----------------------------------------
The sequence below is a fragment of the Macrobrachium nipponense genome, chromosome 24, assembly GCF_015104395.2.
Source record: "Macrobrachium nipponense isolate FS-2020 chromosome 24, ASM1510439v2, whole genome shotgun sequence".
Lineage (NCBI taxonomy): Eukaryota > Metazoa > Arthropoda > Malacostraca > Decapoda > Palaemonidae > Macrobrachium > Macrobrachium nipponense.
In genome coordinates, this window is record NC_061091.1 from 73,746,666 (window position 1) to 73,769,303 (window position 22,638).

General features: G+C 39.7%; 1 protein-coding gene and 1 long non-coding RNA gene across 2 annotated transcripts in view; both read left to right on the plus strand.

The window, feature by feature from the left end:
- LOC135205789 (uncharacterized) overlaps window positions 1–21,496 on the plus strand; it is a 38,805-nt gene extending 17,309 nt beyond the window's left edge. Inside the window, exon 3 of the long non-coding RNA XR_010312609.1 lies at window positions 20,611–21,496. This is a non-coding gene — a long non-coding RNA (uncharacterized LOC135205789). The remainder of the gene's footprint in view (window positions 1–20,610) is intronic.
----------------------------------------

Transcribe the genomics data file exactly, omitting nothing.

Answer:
The sequence below is a fragment of the Macrobrachium nipponense genome, chromosome 24, assembly GCF_015104395.2.
Source record: "Macrobrachium nipponense isolate FS-2020 chromosome 24, ASM1510439v2, whole genome shotgun sequence".
Lineage (NCBI taxonomy): Eukaryota > Metazoa > Arthropoda > Malacostraca > Decapoda > Palaemonidae > Macrobrachium > Macrobrachium nipponense.
In genome coordinates, this window is record NC_061091.1 from 73,746,666 (window position 1) to 73,769,303 (window position 22,638).

General features: G+C 39.7%; 1 protein-coding gene and 1 long non-coding RNA gene across 2 annotated transcripts in view; both read left to right on the plus strand.

The window, feature by feature from the left end:
- LOC135205789 (uncharacterized) overlaps window positions 1–21,496 on the plus strand; it is a 38,805-nt gene extending 17,309 nt beyond the window's left edge. Inside the window, exon 3 of the long non-coding RNA XR_010312609.1 lies at window positions 20,611–21,496. This is a non-coding gene — a long non-coding RNA (uncharacterized LOC135205789). The remainder of the gene's footprint in view (window positions 1–20,610) is intronic.